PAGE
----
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The Billings County Pioneer
Beach, North Dakota
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September 13, 1945     The Billings County Pioneer
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September 13, 1945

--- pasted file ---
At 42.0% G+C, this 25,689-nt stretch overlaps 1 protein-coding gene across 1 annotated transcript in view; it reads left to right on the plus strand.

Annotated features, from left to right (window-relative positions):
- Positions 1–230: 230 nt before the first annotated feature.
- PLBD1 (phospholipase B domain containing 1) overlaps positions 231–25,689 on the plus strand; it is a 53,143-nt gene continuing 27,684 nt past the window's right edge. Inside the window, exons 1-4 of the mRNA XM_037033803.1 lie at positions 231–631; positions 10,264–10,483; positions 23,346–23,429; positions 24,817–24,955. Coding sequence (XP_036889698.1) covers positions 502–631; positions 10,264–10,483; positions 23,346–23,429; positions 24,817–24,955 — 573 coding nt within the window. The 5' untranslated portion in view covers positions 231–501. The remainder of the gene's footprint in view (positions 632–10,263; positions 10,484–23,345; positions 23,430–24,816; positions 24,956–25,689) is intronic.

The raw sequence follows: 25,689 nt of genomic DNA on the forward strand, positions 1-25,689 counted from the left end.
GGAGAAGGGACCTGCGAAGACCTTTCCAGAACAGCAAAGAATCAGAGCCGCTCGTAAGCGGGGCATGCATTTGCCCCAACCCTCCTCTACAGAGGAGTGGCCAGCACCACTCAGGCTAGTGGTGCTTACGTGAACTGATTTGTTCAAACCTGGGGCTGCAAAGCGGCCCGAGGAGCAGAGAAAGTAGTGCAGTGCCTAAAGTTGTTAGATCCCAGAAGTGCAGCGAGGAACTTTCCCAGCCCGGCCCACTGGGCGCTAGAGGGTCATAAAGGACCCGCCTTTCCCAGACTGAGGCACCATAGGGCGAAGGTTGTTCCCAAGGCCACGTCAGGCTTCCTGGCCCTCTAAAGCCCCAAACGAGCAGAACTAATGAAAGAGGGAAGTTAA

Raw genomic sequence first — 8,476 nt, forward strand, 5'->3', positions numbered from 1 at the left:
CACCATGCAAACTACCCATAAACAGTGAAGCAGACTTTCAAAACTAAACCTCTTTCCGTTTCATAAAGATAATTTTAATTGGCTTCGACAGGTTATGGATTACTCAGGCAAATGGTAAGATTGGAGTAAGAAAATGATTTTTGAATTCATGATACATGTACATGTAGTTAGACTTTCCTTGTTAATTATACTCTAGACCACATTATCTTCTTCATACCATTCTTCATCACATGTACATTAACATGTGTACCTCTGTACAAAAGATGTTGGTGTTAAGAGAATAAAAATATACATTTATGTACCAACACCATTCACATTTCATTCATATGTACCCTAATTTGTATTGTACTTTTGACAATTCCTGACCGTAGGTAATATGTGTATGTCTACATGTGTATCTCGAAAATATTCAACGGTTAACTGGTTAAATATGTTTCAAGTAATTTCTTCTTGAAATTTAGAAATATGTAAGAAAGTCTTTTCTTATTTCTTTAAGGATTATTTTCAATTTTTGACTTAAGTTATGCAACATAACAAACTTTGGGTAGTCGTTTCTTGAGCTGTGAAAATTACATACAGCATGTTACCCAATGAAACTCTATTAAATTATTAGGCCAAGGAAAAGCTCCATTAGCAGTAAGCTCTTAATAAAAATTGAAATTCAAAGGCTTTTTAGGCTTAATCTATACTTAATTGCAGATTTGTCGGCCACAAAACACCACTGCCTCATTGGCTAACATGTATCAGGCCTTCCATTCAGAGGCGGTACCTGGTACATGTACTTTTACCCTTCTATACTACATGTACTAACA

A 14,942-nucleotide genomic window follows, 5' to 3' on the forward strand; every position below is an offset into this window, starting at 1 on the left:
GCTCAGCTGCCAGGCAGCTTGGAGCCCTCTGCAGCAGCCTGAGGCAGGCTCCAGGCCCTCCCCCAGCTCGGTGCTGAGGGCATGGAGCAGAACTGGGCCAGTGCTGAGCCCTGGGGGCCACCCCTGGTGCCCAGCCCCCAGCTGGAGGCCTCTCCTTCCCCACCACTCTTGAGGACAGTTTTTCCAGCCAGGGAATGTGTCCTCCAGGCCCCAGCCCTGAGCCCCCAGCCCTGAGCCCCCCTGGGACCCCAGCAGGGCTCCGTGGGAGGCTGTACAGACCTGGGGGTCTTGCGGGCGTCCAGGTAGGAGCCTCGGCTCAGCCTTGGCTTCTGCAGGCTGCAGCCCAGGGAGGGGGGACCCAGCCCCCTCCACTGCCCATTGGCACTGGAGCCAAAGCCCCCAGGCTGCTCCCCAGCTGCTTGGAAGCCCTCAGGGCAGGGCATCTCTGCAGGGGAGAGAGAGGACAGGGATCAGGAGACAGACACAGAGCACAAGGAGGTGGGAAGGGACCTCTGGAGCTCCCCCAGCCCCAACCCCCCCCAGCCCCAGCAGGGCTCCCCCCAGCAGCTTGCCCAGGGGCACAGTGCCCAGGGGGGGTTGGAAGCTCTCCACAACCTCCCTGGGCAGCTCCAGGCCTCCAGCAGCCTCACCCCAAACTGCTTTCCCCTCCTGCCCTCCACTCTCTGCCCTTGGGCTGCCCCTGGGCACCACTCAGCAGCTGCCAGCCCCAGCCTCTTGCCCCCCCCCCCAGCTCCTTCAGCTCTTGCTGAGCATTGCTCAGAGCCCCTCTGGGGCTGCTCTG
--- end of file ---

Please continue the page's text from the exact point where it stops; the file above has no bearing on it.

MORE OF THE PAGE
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/ They Made a Mess o~ Recipient's Sel/-Esteem Girls who broke off their engage- ments to servicemen in a certain outfit in the Southwest Pacific re- ceived a severe shock. When a man out there received a letter from his girl friend, say- ing she was tired of waiting, he didn't, as a rule, retire to nurse his broken heart in solitude. He would pin the letter on the camp notice board. The other men in the unit would then read the letter and scribble on it what they thought of the girl. Then after three or four days it was taken down and mailed back to her. These candid symposiums were known as "mess pots." CLASSIFIED DEPARTMENT I BUSINESS & INVEST. OPPOR. INSURANCE LOCAL AGENTS WANTED Jn N. Dak and S. Dak. Full line Auto and Casualty at reduced rates. Nice deal for agents. ALLIED MUTUAL CASUALTY Co Fritz A. Forseth Co Gen'l Agents, .Aberdeen. S. Dak. EOTEL & GRILL. Hotel consists of 23 rooms, including 3 2-room apts. Cafe seats 125, 25 at counter remainder in booths. Large banquet room. Seats 250. Banquet tables, chairs & all other equipment. Known from coast to coast. Must be seen to he appreciated. Also offering my home for sale. Exclusive district. CURTIS GRILL & HOTEL, Crookston, Minnesota. FARM MACHINERY & EQUIP. F$~tMERS: For Lumber--Roofing--Silos ---Shingles--Paints--Nails, etc see CHESLEY LUMBER & COAL CO. Fargo. N.D. Just East Powers Hotel. FARMERS PAINT All buildings in three days with Power- Aire spraying unit recommended by Suc- cessful Farming, covers 700 square feet an hour--does work of five men, covers per- fectiy. $5.00 per day rental cost. Write us for name of our nearest dealer. FARGO GLASS & PAINT CO. Fargo . North Dakota. FARMS AND RANCHES S FARMS FOR SALE, 40 mi. W. of Fargo, N. D. No buildings. All under cultivation. Excellent soil. Sacrifice $25 per a. '/~ sec- tion & 2 quarters separate. D. GAARE, 1285 N. Cleveland Ave St. Paul 8, Minn. MI. 7352. INSTRUCTION MECHANICAL INDUSTRY BOOMING Learn auto, diesel mechanics, welding, top and body. lathe machinist. Good peace- "time future. Practical training. Free cat- alog. HANSON TRADE SCHOOL, Box 1780-X, Fargo, N. D. LIVESTOCK WANTED--Old, wild or blemished horses for fur farm slaughter. Also have spotted Stallions and Jacks to sell. Shetland Ponies bought and sold. THE ELDER HORSE CO Jamestown, N. Dak. MUSICAL INSTRUMENTS FIANOS. Large piano warerooms. Spinets. grands, small pianos, rebuilt pianos, play- ers, all well known makes. Priced from $3:5 t:o $1,000. Terms: 20% down, 12 months Dat- anee. Write for catalog, complete price list. J. M. WYLIE 115 Broadway Fargo, N. Da~ ~WE BUY AND SELL MUSICAL INSTRU- ]MENTS, Accordions, Pianos (also repair1. 40 years in business. LINQUIST, 14 South 8th St Minneapolis, Minn. WANTED TO BUY FANCY ]FEATHERS WANTED! Pheasants. ~toosters, skins and tails. Goose and Duck feathers--new or used; also qUAIls. Farmers Stere. Mitchell, So. Dak. HORSE HAIR WANTED Ship to me for highest market price. William Elder. Jamestown, North Dakota. Fardo Directory Cylinder Regrinding A rO B] 'LAC]Q/]mI J FAINTS Machine and ]killer Work CRAIG BB08. M. F. Avau - - I~I~, N. D~ kst National BankandTrust Co. fargo, N. D. over Eight l llion Dollar. Member NORTHWPST BANCORPORATJON Let the Ads Guide You When Shopping WNU--Y 36--45 Help Them Cleanse the Blood of Harmful Body Waste Your kidae~ are co~tantly filterln8 waste matter from the blood stream. But kidneys sometimes lag in their work--do not act as Nature Intended--fail to re- move impurities that, ff retained, may poison the system and upset the whole body machinery. Symptoms maybe nagging backache, Persistent headache, attacks of dizziness. getting Up nights, swelling, puffiness under the eyes--a feeling of nervous anxiety and loss of pep and strength. Other signs of kidney or bladder die. order are sometimes burning, scsnty or too frequent urination. There should be no doubt that prompt treatment is wiser than neglect. UN Doan'e Pills. Dean's have been winnin8 new frieads for more than forty years. They havo a nation-wide reputstJom Axe recommended by grateful pcopla tha country over. Aek go~r ~/gh~er/ [VENT/OF THE WEEK THROUGIIOUi" THE STATE TOLD IN BRIEF FORM Dam Construction To Start In 1 Year BISMARCK--Construction of th'~ giant dam in the Missouri river near Garrison should begin within a year. This was one of the major conclusions of importance to all North Dakotans at Missouri river meetings held at Omaha recently and attended by Kenneth W. Simons, vice chairman of the state water conservation commission. The Garrison dam, Sim o n s reported, will be built by army engineers to a height of 1,875 feet above sea level and the "maximum normal operating pool level" will be 1,850 feet. He said the dam will cost approximately $123,000,000, will be nearly two miles long, and will impound more than 23,000,000 acres of water. "In the effort to get money for the construction of these projects North Dakota will have the backing of this state united behind the coordinated program plus~ th e backing of 10 other states in the Missouri basin," Simons said. He said the Missouri river basin committee had agreed to ask Congress to immediately appropriate money to begin the work. "Since the Garrison dam is number one on the army list of projects and the Heart Butte dam is number one of the bureau of reclamation list in North Dakota, if anything is done in the Missouri basin, North Dakota will get a lion's share of the initial work. The integrated plan provides ~or the development of all o~r tributary streams by the bureau of reclamation and the construction of other main-stem dams by the army engineers in the lower river." FIRE CAUSES MINE DAMAGE SAWYER--Fire which started from unknown origin recently de- strayed the coal tipple and loading facilities of the Quality Lignite mine south of Sawyer ~-ith damage es- ~ated at between $10,000 and $15,- The machine shop and warehouse, including all electrical equipment, was destroyed. L. C. Stearns, owner, says he hopes to have a new tipple in opera- tion within 30 days and in the meantime will supply customers at the pit. Mine manager is B. L. Ka- rains of Mlnot and John Dixon is fcreman. The loss was partially covered by insurance. A call was made to the Minos fire department and Acting Chief Claude Metz and Joe Fruntz of the depart- ment went to the mine. They were able to save a few things with chemicals. A high wind and slowly burning l~gnite coal made the fire a stubborn one to fight. Three tires were burned from a truck and coal in the metal box of the truck bm'ned. N. Dak. Nurse Is Awarded Bronze Star GLEN ULLIN--Lt. Florence Ber- ger was recently awarded the Bronze Star for meritorious achievement in connection with military operations in Italy. Lt. Berger is now serving with the 300th General hospital in the Mediterranean. The daughter of Mr. and Mrs. Adam Berger of Glen Ullin, she is a graduate of Glen Ullin high school and the Iowa State college. She was a dietitian at Stanford University Hospital, Calif before being com- missioned as a medical department dietitian in the Army Nurse Corps in' March, 1943. Lt. Berger's brother, Capt. John E. Berger, has also received a Bronze Star for his service in Germany. Ruso Farmer Has Car In Norway Here's a story his old neighbors are telling on Tom Buchold, old time farmer seven miles south of Ruse, who is now living in the Twin Cities, and it is probably true. When Tom was. visiting his aged father on the old home farm in Norway just before the erman inva- sion, he shipped a new automobile to Norway when he sailed for the old homeland. He got wind of the coming inva- sion, and as he had no way of getting the ear out, he dug a cave into the side of ~l hill on the farm, drove the car in and covered the opening of the cave with earth. He intends to go back to Norway ~s soon as he can to see his father,~ if he is still alive, and to recover his car if the Germans did not find it. THE BILLINGS COUNTY PIONEER Soldier Drops Message By Plane JAMESTOWN--Recently when a 21 passenger army transport flew over the state carrying a load of soldiers westward, a former resident of Jamestown found a novel way of telling his relatives that he was on the plane. Lt. Oscar Bjelland wrote a note to his cousins, Nina Baker and Mrs. Floyd Burchill, stuffed it into an ice cream container, weight- ed it down and dropped it from the plane as it roared over this city. A Jamestown youngster, Burnell Demo was watching the plane, saw the object fall and hurried to pick it up and deliver the note. The note told the relatives Lt. Bjelland was e~route from Newark, N. J to meet his wife in Sumner, Wash before going to the Pacific for duty. Grafton Soldier Is Guest of Pres. Truman GRAFTON--A Walsh county ser- viceman, who has been on guard duty at the White House in Wash- ington, D. C was a guest at a party given by President and Mrs. Harry S. Truman recently. He is Cpl. William Kubousek of Forest River. On guard duty since last March at the White House, Cpl. Kobouseki and the other guards were restricted for two weeks before and after V-J liay. Unable to leave the premises because of the huge throngs near the premises when word of Japan's surrender was announced, the presi- dent "threw a party" for the guards when the hub-bub had ceased: Invited into the White House, Ku- bousek and the other guards were introduced and shook hands with the president and his wife. They were then guests at a movie and later beer and cheese and crackers were served. Woman Credits Life To Dog STANLEY--Mrs. Lena Molzhon, 72, credits her dog with twice sav- ing her life when she was recently attacked by a cow with a newborn calf. Mrs. Molzhon said the dog came to her rescue and drove the enraged cow away after it had knocked her down, breaking Mrs. Molzhon's hip and dislocating her shoulder. Then, said Mrs. Molzhon, the dog lay down close beside her and kept her warm throughout the night. Mrs. Molzhon was found lying in the pasture, the dog still close be- side her,23 hours later by a son-in- law. In a Minor hospital, where she was reported in good condition, Mrs. Molzhon said she does not believe she could have survived the chilly night if it had not been for the dog. Colleges Provide Vets Apartments GRAND FORKS--With approxim- ately 200 veterans of World War II expected to attend the University of North Dakota when the fall term begins September 24, a solution of the housing problem on the campus is being met by the construction o~ low-cost apartments now being re- modeled from army barracks. Eight of the two-room apartments will be completed in time for the fall term. About twenty more will be available during the school year as rapidly as they can be constructed. The apartments comprise a separ- ate community center on the cam- pus with private entrances on land- scaped courts. They will rent for $30 to $35. The apartments, composed of liv- ing room, bedroom, bathroom with shower bath and kitchenette with gas stove, steel sink cabinet and ice- box, will be partially furnished in early American style maple furni- ture. The overall size of the steam heated units is 20 feet wide by 24 feet long. Only married veterans of World War II will be eligible to rent the apartments. Fargo Soldier Is Liberated FARGO---A Fargo mother, who has not seen her son since he left for army duty four years ago has recently learned that he is among American prisoners liberated from a Japanese prison camp. The mo- ther is Mrs. Mazie Wayne and the text of her recent telegram from Gem Ward F. Witzell, acting adju- tant general of the army is as fo]~- lows: "The secretary of war desires me to inform you that your son's name, Pfc. Wehrkamp, Leroy V appears on a list of personnel at Camp Ha- ten, Mukden, Manchuria, dated Aug. 26, received from the American camp commander. As further in- formation is received you will be, inI~med." Last word received by Mrs. Wayne: from her son was a letter written from Formosa in August, 1944, and received in December of that year, Beulah Lad Dies Struck By Auto BEULAH~Cyril, 14-year-old son of Mr. and Mrs. Floyd Erickson re- cently was the victim of a tragic accident on the Main Street here when he stepped out between two cars to cross the street and was hit by an approaching car. He was rushed to the local hospital where he died a few hours later as a result of internal skull hemorrhages which resulted from a fractured skull. An investigation held that the accident was unavoidable and.the driver was absolved of all blame. IloluUon in Nezt Issue. 1 Z $ 4 S 6 ~ S 9 10 ~1 H mmmem , 15 16 ~ 17 18 , "-,Zl 7~ ~33 $9 40 ~ 41 45 43 44 HORIZONTAL 1 Mountain range in Europe 5 American poet 8 Biblical weed 12 Temporary possession 13 Girl's name 14 Imitator 15 Heron (pl,) 17 Trim and pretty 19 Distanee measure 20 Small streams 21 Ireland 23 Land measure 24 Long stick 2{} Nuisances 28 So, urn chloride 31 Correlative of either 32 To court 33 Parent (coll.) 34 Small flap 36 Prison com- partments 38 Cry of crow 39 Nobleman 41 Buddhist priest 43 Hoisting machine 45 Nimble 43.Last of two 50 Missile 51 Toward the sheltered side 52 Part of "to be" 54 Shade tree (pl.) 55 Encloses 55 Armed conflict 57 Remainder VERTICAL 1 Turkish standard 2 Theatre box 3 Severed 4 To scoff 5 Dance step 6 Concerning 7 Finish 8 South Ameri- can mammal 9 Fruit (pl,) 10 To spin 11 Is mistaken 16 Journey !SEWING CIRCLE PATTERNS Charming Side Button Princess Scalloped Princess Dress HERE is a charming side but- ton princess dress to carry you through your busy day-long Pattern No. 8907 is designed for sizes 12, 14, 18, 18 and 20. Size 14, short sleeves, requires 3],~ yards of 39-inch material.' SOME men always put off until tomorrow that which becomes due today! Credit is like a looking glass-- once it is broken, it is gone. There would be fewer day dream- ers if there was a way of taxing a man's yearning. All thieves die poor. It must be the excitement they work for. All men are b " ' orn equal; tt s what they do Mterwards that makes the difj$rence. Don't tell fish stories to a man who doesn't care a whoop about fishing. There are some such men. When a man falls in love with himself, it is the beginning of a lifelong romance. Many a man who considers himsel[ high caliber is just a big bore. 1% yards trimming for neck and ~tda front. Due to an unusually large demand and current conditions, slightly more time is required in filling orders for a few of thu most popular pattern numbers. Senti your order to: SEWING CIRCLE PATTERN DEPT. 530 South Wells St. Chicago Enclose 25 cents in coins for each pattern ~lesired. Pattern No. S~ze ." Name Address Plane Speedily Strings Wires Over Mountains As the stringing of military tele- phone lines through swamps andi jungles and over mountains is slow and dangerous work, a math-: od of laying such wire from a plane has been perfected, and was dem- onstrated a short time ago in the Great Smoky mountains of Ten- nessee by an army plane, says Collier's. Flying at 150 miles an hour, it parachuted the lead end to one group of engineers, paid out 16 miles of wire and dropped the far end to another group, in less than seven minutes. Connecting the lead end to a field set, one member of the first group talked for four minutes with a man in the air, and thereby es- tablished for the first time com- munication over wire between the ground and a plane in flight. Nearly a Million Now In Use; Holds 100 Ibs. of coaL Semi-a,tomatic, magazine feed. Burns any kind of coal, coke er briq,ets. Heats all day and night witheut refueling-holdg fire several days on closed draft. Assures substantial fuel savings. EqMpped with autmnatio draft controL MOO[L 52O ~ The am.azing, exclusive, patented, interlot Heater has war accl--'-- ~c~--ns-n~-- ctl n t the WAR]~ MORNING Coal ~,m uy ~wners tHrougHout the ~ation. It's famous for the abundance of steady, clean heat it produces. And you'll be pleased with its remarkable fuel economy and ease of operation. SEE YOUR Dr~.~-He will gladl~)show you the many remarkable merits of the WARM MORNING the coal heater that outsells them all. If he is temporarily out, remember a Warm Morning is worth waiting for. LOCKE STOVE CO 114 West 11th St KANSAS CITY 6, MO. (W-Oi) 18 Part of circle (pl.) 22 Stair post 23 Coral island 24 To decay 25 Anglo-Saxon money 27 The sun 29 Wine cup 30 Enactment 35 Whipped 36 Southwest- ern Indian 37 Transaction 38 Bovine ,animals 40 Puts up stake 42 Bishop's headdress 43 To applaud 44 Death rattle 46 Borders 47 Formerly 49 Uncooked 50 Irish sea god 53 Egyptian sun god Answer to Puzzle No. 2S. |eriea E-~ No. /